Wednesday, February 24, 2010

Out with the bad, in with the good --

Designed by the company that revolutionized mobile music production, the ProFire™ 610 FireWire audio interface transforms your Mac or PC into a powerful 6-in/10-out recording studio. Premium digital converters deliver high-definition, 24-bit/192kHz audio throughout the signal path.

While attempting to record two tracks simultaneously in studio today, I was once again dismayed by the apparently malfunctioning second channel on my two channel Firebox. The 48v phantom power switch has also lost its ability to be activated and the unit has a dicey relationship with Garageband in that it sometimes shuts off or introduces audio crackle when I switch between tracks and/or features in the DAW. In other words, it's a poor excuse for an audio interface and I'm ready for something reliable.

After a bit of research, I've decided upon the M-Audio ProFire 610. It apparently has pretty nifty pre-amps, though they aren't tube so I stand behind my recent purchase of the ART Tube Pac. After checking out comparably priced interfaces, it seemed that what the Firebox had that many units do not is a 1 X 1 MIDI port - something that I need in order to utilize my Roland Fantom and virtual instruments in Garageband. Narrowed the choices quite a bit. On top of that, the ProFire 610 has two separate headphone jacks, each with their own volume control. It amazes me that many higher-priced interfaces don't even go this route. It comes in handy when recording tracks simultaneously with another warm body in the room.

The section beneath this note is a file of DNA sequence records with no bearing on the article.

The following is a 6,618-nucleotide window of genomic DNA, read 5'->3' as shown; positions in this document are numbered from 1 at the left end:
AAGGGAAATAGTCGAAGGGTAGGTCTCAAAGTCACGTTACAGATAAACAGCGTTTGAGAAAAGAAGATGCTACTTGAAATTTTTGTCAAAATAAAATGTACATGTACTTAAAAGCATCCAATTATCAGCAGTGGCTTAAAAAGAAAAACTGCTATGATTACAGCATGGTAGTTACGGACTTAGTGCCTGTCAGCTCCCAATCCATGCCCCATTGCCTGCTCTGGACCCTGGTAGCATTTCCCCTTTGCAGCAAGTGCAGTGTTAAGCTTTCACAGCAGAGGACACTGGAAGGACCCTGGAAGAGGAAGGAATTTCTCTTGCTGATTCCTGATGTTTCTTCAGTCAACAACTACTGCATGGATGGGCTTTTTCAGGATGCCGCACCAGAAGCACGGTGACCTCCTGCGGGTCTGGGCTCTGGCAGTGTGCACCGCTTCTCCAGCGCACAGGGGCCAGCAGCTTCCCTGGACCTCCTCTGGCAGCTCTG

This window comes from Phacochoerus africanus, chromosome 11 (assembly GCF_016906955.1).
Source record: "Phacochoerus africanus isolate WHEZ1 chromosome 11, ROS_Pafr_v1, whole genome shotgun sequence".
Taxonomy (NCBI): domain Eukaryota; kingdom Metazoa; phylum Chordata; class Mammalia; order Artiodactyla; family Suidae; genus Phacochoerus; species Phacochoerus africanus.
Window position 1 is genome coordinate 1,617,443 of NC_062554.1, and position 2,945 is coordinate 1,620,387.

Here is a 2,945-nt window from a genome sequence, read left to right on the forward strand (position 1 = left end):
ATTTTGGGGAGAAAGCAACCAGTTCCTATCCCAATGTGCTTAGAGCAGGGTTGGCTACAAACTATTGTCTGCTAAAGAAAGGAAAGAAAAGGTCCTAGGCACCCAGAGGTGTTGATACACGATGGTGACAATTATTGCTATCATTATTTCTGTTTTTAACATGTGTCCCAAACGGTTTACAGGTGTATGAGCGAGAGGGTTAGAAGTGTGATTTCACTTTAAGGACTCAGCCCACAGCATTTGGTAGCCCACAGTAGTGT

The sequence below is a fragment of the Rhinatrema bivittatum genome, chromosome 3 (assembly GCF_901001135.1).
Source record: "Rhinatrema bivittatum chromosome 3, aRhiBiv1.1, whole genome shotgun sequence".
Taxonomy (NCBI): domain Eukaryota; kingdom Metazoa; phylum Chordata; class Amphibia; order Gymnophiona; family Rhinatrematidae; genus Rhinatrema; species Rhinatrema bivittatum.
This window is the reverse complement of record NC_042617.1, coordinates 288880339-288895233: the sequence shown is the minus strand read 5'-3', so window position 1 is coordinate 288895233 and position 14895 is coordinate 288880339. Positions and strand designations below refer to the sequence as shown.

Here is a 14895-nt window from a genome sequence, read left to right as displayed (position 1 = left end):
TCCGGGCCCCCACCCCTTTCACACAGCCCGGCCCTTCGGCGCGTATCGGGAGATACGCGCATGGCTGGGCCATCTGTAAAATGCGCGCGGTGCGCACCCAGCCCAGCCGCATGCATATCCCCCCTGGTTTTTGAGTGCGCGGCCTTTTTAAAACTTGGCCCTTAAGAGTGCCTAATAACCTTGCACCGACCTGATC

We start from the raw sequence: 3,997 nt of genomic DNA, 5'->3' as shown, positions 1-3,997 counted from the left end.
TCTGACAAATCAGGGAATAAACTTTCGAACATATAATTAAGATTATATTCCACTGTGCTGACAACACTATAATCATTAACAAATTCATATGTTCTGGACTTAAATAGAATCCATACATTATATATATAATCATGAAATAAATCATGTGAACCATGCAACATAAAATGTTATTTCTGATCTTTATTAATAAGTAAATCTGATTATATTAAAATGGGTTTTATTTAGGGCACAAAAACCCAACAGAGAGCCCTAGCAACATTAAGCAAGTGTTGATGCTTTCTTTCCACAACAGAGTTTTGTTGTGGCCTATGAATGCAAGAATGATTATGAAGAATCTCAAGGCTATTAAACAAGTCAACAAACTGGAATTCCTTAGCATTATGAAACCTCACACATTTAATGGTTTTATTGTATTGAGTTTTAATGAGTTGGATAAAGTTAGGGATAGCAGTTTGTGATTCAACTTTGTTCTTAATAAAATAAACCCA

Interestingly enough, another unit that I'd balk at if paying retail, is cheaper than what I'd be willing to pay for the M-Audio unit. The Saffire Pro 40 seems to be chock full of goodness with many of the same features as the ProFire 610. Ah - decisions, decisions.

I won't really be able to sell a somewhat defective Firebox - so I'll probably pass it on to my daughter, Casey, when I get her started with a DAW set-up of her own. It won't be perfect, but it will be enough for her to build upon.

Regarding the Rode NT1a (has anyone else noticed that the model name actually spells "rodent"??), I may hold off on that for a spell, as the combination pre-amp and new interface should be enough to give all the mics a boost (apparently, the Firebox has a notoriously low db gain.)

Besides, there are other gear fish to fry. (to be continued.)

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